The UK, along with a number of other countries, notably the US, has been pushing successive Indian governments to honour a commitment made to lift the FDI cap in the insurance sector to 49 per cent from the present level of 26 per cent. Progress with the Pensions Bill is similarly slow-moving as these liberalising steps are dependent on legislative changes that are controversial in India.
Although the government said last month that it would move the Insurance Laws (Amendment) Bill 2008 and The Pension Fund Regulatory and Development Authority (PFRDA) Bill 2011 during the budget session, few are betting on rapid progress in a political environment in which the Indian government is hunkering down ahead of a general election in 2014 and unlikely to expend political capital on liberalising reforms.
5.4 Legal and Professional Services
Foreign lawyers in India are banned outright from setting up offices in India, and even domestic firms are heavily restricted. They cannot grow in size to beyond 20 partners each and they cannot incorporate, advertise or tie up with companies outside their profession.
Numerous studies have recommended that India's legal profession be opened if only to rebalance the market, which derives 90 per cent of its revenue from litigation and is small compared with the size of the economy. But many Indian lawyers, a good number of whom also sit in parliament, have fiercely opposed the entry of their foreign rivals, arguing they are not prepared for competition from global firms and that corporatisation will destroy the values of the local industry.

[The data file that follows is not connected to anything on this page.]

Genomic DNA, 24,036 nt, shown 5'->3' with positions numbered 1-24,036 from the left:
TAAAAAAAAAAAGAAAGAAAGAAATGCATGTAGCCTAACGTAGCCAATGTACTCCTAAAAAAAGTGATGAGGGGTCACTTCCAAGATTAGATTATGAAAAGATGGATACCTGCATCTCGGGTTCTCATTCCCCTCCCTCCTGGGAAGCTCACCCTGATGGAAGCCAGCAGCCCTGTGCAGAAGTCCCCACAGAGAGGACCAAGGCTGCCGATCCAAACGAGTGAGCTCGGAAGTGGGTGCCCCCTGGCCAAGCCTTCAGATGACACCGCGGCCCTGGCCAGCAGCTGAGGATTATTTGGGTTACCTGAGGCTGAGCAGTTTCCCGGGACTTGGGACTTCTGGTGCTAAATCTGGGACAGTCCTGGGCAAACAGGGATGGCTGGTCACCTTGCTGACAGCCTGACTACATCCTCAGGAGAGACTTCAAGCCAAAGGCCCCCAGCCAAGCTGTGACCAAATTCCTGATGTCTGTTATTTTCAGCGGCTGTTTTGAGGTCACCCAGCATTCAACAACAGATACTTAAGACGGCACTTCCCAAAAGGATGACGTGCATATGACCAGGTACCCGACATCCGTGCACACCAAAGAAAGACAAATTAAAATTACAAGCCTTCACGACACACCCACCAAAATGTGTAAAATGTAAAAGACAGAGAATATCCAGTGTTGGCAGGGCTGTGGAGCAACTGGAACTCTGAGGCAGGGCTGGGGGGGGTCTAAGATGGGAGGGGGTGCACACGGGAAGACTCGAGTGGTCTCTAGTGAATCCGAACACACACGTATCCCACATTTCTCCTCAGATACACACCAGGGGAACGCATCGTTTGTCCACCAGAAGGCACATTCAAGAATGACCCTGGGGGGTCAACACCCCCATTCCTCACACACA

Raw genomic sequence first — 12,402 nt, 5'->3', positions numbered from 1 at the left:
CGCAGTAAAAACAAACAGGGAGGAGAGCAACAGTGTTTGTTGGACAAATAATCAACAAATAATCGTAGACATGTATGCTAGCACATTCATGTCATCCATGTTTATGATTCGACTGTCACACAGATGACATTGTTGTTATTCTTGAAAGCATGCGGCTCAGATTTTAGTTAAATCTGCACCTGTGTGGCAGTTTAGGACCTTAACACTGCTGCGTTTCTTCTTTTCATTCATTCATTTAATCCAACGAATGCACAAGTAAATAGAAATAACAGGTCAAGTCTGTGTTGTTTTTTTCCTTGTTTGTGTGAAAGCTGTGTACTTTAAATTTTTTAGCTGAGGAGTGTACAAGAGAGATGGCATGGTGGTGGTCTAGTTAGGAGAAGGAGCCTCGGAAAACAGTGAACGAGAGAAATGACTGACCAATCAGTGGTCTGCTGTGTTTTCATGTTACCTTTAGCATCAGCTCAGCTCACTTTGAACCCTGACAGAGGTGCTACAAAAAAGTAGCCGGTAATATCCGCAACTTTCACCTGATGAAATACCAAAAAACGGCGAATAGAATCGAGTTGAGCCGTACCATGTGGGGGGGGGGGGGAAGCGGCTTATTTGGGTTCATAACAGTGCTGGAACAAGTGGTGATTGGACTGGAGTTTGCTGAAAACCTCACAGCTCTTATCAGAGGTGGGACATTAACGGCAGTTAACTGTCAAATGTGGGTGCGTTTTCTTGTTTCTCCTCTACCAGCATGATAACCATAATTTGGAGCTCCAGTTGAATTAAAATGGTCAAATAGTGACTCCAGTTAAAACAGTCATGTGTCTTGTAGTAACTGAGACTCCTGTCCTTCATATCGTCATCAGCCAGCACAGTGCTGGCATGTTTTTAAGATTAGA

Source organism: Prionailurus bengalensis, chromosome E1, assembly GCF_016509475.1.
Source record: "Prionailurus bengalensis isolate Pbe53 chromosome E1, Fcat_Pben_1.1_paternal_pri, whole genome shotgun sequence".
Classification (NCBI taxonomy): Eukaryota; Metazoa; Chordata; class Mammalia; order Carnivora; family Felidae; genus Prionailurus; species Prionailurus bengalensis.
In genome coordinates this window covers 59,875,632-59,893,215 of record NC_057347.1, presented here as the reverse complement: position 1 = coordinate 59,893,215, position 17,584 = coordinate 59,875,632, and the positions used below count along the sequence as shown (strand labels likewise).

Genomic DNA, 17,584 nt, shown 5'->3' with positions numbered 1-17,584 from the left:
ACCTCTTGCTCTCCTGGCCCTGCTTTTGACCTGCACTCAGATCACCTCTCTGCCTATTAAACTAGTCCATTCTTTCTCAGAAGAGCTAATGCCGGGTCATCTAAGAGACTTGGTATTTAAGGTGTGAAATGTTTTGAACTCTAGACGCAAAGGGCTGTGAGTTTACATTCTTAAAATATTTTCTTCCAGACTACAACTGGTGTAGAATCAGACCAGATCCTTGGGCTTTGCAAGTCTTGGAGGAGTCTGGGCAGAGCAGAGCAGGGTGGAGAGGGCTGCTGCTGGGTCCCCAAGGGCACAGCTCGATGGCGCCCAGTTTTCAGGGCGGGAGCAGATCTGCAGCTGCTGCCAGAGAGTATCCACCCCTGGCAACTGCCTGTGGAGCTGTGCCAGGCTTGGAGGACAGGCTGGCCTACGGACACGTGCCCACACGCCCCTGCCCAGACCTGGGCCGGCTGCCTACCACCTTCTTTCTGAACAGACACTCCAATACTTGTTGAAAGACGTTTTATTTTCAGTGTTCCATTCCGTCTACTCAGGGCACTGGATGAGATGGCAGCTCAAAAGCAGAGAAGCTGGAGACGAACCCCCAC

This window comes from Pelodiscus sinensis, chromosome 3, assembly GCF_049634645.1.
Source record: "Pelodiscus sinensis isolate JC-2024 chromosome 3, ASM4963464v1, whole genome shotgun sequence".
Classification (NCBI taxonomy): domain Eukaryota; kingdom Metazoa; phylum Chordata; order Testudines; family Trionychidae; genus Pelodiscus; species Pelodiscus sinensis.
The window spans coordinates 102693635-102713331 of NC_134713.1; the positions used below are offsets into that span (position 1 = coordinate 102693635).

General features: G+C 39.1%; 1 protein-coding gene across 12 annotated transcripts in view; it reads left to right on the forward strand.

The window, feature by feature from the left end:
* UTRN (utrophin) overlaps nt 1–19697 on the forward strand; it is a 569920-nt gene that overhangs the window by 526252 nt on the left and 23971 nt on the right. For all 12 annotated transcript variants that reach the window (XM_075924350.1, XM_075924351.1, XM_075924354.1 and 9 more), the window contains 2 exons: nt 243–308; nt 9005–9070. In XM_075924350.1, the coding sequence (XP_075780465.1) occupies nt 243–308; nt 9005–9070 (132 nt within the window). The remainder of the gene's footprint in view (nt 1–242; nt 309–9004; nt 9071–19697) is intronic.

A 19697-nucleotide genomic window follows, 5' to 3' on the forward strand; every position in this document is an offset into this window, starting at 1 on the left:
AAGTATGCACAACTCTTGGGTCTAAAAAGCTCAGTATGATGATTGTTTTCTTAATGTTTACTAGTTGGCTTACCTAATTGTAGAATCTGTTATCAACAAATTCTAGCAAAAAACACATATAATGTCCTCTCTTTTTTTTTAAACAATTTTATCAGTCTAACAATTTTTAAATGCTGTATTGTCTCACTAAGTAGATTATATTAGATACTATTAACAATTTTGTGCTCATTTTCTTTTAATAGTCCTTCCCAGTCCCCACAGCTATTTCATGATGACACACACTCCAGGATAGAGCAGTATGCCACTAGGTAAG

Britain is the EU country keenest on deregulation, although it is certainly not alone, because London is home to some of the world's largest and most international law firms, including Clifford Chance, Linklaters, Freshfields Bruckhaus Deringer and Allen & Overy.
The passage of the Limited Liabilities Partnership (LLP) Act should make it easier to pass the legislation needed to open up the sector. It is estimated that liberalisation of the sector could boost the Indian economy by $2-3 billion a year.
The LLP Act also marked an important step forward for the international accountancy profession, which has faced similar obstacles in opening up the Indian market. Firms such as KPMG are not allowed to use their own brands in the Indian market. There is a need also for independent regulation of the sector. Indian chartered accountant (CA) firms are regulated by the Institute of Chartered Accountants of India (ICAI) under provisions of the Chartered Accountants Act (1949). The requirement for the rotation of corporate auditors in the Companies Act (2011) and pressure from international investors for higher standards of corporate governance and for the adoption of international accounting standards have reinforced pressure from the EU for the liberalisation of the accountancy industry in India.
Failure to open up the retail sector to multi-brand retailers such as Tesco, Wal-Mart and Carrefour has been emblematic of the government’s waning energy. Prime Minister Manmohan Singh had seen the opening of the retail sector as a continuation of the economic reforms he supervised as finance minister in the 1990s.
A more efficient retail sector would generate a boost in employment and better connect farmers to urban markets. Indian critics of FDI, however, fear the loss of neighbourhood stores and a restriction in consumer choice. The opposition BJP party’s position is partly explained by its pro-small trader Poujadiste tradition and the fact that such small traders have provided a useful bank of votes.
The government has liberalised FDI in single-brand retail, where 100 per cent foreign ownership is now allowed, but has announced a “pause” in its plans to allow foreign capital into the supermarket sector 12 days after proposing the move, amid great fanfare, in November 2011. It is highly unlikely this will be revisited ahead of the election in 2014.
5.6 Investor protection